Dutchy is the worrisome type – a real mother hen without a nest egg. He does not want Joe to fly the mail out in this pea soup. Besides, a storm is coming. But Geoff will hear none of Dutchy’s womanly nattering. Joe takes off without a glitch but is unable to breach the fog. After getting a report from the mountain lookout about nastier weather ahead, Geoff orders Joe to return to the landing strip at once. Unhappy circumstance, Joe’s mind is on Bonnie instead of his flying. He clips a tree on his descend, exploding into a hellish fireball on the runway. Bonnie’s shock and sadness at his immediate death quickly turns to disdain for Geoff after he elects, along with the Kid, Gent and some of the other flyers, to throw a seemingly celebratory wake. Geoff tells Bonnie she needs to get wise to herself. Weeping a million tears will never bring Joe back. It also does nothing for the rest of the men’s morale. Bonnie takes Geoff’s advice to heart, returning to the saloon to find him badly mangling a piano rendition of ‘Some of These Days You’re Gonna Miss Me Honey’. Instructing Geoff to move over, Bonnie proves she can rock the house like a pro; her stiff upper lip and fast fingers pounding the ivories, ingratiating her to Geoff.
Geoff and Bonnie share a drink at the bar, the implication - they’ll never see one another again. Bonnie is bound for America, the steamer leaving at midnight. Instead, on nothing more than a romantic whim Bonnie elects to remain behind in Barranca; incurring Geoff’s ire but also the Kid’s empathy. He tells her it’s no good; Geoff is not a noble guy but a loner who will not allow himself to be tied down. Bonnie rethinks her strategy and re-doubles her efforts. In the meantime, a new flyboy arrives in town; McPherson and his newlywed wife, Judy. The pair makes an impressive entrance. But soon, Geoff learns McPherson is travelling incognito to conceal his infamous reputation, rumored to have bailed on a previous mission, resulting in the death of the Kid’s younger brother. The Kid is understandably adversarial toward McPherson, informing him that if he had come to Baranca any sooner he – the Kid – would have surely shot him dead. As it stands, the Kid will thank McPherson to keep out of his way – or else.
Sometime later, Geoff learns the Kid has macular degeneration. He’s nearly blind and of no use in the air. So Geoff retires his best friend from active duty, putting a real strain on the fleet. The company is now two shy of the prerequisite to get the mail out on time and keep the business afloat. The Kid is hardly bitter, handling all repairs to the planes on the ground. Geoff takes his stress out on McPherson, ordering him on every mission where the element of danger is anted up; including a perilous assignment to deliver a crate of highly volatile nitroglycerin to an oil field on the other side of the mountains. McPherson never once shies away from Geoff’s insane itinerary. His chutzpah and professionalism gradually win McPherson the respect of his peers, including Geoff and the Kid. Thus, when Bonnie accidentally shoots Geoff in the shoulder – preventing him from flying another hazardous errand – the Kid offers to copilot the plane with McPherson.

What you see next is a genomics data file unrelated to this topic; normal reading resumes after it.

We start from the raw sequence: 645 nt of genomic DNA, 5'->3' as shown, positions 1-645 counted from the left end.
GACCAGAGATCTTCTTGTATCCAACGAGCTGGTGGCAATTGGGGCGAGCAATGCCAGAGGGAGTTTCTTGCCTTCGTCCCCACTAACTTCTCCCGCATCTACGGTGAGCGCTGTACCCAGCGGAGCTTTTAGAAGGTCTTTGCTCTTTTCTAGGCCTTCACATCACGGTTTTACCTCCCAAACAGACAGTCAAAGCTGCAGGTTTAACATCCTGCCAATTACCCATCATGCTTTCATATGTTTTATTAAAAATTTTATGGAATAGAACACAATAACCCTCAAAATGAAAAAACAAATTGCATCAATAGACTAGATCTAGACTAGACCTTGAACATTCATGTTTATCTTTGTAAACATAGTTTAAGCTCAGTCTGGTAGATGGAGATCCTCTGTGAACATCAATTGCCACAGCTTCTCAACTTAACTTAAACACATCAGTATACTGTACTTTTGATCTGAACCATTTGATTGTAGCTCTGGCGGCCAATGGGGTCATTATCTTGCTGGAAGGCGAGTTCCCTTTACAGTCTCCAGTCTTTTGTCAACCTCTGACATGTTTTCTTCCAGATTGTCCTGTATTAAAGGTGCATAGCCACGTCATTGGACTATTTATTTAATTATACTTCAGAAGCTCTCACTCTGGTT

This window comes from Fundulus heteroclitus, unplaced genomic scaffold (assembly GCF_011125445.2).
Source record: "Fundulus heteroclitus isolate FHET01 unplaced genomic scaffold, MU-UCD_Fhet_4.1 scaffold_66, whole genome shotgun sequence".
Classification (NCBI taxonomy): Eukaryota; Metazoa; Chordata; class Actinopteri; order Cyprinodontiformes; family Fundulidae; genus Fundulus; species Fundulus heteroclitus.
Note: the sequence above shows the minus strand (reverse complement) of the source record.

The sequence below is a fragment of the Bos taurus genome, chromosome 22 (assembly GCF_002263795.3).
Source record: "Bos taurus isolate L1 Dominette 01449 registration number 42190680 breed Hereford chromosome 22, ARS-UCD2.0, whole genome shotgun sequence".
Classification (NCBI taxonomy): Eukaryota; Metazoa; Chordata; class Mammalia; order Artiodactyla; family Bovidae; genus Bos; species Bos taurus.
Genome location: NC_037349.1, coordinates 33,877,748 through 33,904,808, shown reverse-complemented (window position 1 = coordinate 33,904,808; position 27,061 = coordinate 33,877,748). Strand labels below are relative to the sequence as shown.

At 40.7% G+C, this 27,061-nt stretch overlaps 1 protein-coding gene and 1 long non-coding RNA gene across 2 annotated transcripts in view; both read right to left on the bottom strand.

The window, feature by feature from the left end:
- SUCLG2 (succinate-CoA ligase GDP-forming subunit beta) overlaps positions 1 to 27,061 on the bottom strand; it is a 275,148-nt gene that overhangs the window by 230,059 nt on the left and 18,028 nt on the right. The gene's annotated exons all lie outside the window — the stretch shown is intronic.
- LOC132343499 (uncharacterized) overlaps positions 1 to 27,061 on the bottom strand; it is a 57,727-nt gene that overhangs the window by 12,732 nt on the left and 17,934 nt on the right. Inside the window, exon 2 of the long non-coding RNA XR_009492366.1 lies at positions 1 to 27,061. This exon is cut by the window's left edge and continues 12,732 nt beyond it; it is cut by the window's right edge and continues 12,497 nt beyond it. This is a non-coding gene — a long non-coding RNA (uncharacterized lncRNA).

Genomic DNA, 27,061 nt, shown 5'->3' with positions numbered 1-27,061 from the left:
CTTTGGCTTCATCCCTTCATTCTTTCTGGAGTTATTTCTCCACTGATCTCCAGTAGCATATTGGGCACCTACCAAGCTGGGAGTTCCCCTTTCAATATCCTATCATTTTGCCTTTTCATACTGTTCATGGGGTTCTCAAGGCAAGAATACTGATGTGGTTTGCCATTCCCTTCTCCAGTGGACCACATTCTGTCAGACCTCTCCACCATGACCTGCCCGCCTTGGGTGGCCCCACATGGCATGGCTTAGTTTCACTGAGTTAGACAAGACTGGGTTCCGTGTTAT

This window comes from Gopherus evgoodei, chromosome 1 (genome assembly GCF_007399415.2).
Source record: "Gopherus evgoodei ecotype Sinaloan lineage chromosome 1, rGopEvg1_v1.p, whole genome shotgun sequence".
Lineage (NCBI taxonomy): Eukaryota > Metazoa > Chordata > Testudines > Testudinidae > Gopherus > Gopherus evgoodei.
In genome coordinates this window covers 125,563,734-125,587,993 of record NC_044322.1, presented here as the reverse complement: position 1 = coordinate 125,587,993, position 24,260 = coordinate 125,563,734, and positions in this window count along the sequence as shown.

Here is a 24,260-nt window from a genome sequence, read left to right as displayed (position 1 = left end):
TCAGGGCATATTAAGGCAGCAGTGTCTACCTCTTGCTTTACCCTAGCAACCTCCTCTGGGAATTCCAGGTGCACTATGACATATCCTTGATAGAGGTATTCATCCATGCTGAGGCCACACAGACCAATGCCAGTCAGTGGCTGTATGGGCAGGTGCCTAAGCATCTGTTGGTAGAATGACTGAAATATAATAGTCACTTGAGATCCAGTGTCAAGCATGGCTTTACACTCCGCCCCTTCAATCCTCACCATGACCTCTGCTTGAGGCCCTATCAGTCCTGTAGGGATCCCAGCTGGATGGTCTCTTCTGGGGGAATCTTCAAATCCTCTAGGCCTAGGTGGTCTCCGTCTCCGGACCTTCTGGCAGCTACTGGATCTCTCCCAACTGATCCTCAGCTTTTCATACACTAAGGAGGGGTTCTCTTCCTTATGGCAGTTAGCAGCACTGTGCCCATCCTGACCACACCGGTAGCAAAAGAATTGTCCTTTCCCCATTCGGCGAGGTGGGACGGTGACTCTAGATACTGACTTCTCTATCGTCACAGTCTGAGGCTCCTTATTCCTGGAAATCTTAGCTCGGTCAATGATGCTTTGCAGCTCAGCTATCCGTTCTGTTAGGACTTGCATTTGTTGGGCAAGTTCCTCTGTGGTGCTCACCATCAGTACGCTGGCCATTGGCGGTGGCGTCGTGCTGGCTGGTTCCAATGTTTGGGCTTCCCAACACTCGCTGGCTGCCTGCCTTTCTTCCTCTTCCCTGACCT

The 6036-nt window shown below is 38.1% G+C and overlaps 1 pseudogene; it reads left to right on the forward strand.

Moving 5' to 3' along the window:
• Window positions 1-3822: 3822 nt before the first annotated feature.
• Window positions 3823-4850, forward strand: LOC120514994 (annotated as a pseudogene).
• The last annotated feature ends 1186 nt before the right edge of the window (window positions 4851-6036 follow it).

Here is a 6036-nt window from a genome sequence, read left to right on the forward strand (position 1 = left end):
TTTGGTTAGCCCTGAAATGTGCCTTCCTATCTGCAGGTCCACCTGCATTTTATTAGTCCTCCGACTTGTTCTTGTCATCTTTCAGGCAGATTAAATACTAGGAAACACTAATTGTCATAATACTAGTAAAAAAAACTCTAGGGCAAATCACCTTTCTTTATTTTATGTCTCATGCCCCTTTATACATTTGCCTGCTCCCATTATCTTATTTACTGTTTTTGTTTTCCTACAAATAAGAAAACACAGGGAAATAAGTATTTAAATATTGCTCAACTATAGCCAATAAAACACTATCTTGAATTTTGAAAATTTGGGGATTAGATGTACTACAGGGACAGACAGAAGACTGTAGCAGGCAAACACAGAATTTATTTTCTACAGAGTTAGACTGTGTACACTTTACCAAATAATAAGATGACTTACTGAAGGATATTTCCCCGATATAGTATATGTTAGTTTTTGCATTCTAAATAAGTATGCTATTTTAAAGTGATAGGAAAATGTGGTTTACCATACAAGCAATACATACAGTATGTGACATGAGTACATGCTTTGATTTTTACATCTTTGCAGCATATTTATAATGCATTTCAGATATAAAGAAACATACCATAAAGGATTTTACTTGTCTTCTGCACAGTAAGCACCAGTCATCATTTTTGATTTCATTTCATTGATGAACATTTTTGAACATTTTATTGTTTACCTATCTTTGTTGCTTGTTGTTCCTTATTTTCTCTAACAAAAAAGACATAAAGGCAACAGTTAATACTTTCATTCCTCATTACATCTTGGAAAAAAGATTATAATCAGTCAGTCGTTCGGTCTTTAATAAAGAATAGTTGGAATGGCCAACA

The two encounter some patchy fog and then a flock of albatross. The birds fly into the cockpit and engines, knocking the Kid unconscious and starting a fire that severely burns McPherson’s hands. Nevertheless, McPherson manages to land his crippled aircraft safely. He and the Kid are rescued by Geoff, but not long thereafter the Kid dies from his wounds; alas, not before he manages to sing McPherson’s praises. As a result, McPherson’s reputation is restored and he is embraced by the flyers as one of them. Meanwhile, the time is drawing nearer for Bonnie to leave Barranca aboard the next freighter. Geoff refuses to give her any good reason to stay, instead tossing her a coin from the Kid’s belongings. He tells her to flip it, calling heads prematurely. “I’m hard to get, Geoff”, Bonnie informs him, “…all you have to do is ask me.” Believing she means no more to Geoff than the coin, Bonnie is elated to discover both sides are labeled ‘heads’. Bonnie and Geoff are reconciled, the two well on their way to becoming more than casual lovers.
Only Angels Have Wings is perhaps the quintessential example of Howard Hawks’ elemental comraderies between men of action; a company of staunchly committed, stoic men, bent in their communal pursuit to perform daring dos that test their chest-thumping machismo. Hawks adored such exercises in male bonding; Hawks seemingly at home amidst guys who know the score and aren’t afraid to lay everything on the line. But the film also has Jean Arthur as the prototypical Hawksian heroine; hard-nosed and sassy on the outside, but with a softer than expected core; in short, the perfect mate for the solitary guy she has already chosen for her mate. Viewing Arthur’s effortless performance today, it is much too easy to forget how unpleasant things were between her and Hawks on the set. Frequently, Arthur clashed with her director over the reading of even a single line. Years later, after observing Lauren Bacall uttering the famous line “I’m hard to get…” in Hawks’ To Have and Have Not (1944), Arthur offered Hawks an apology, at last, understanding what he had expected of her in this film.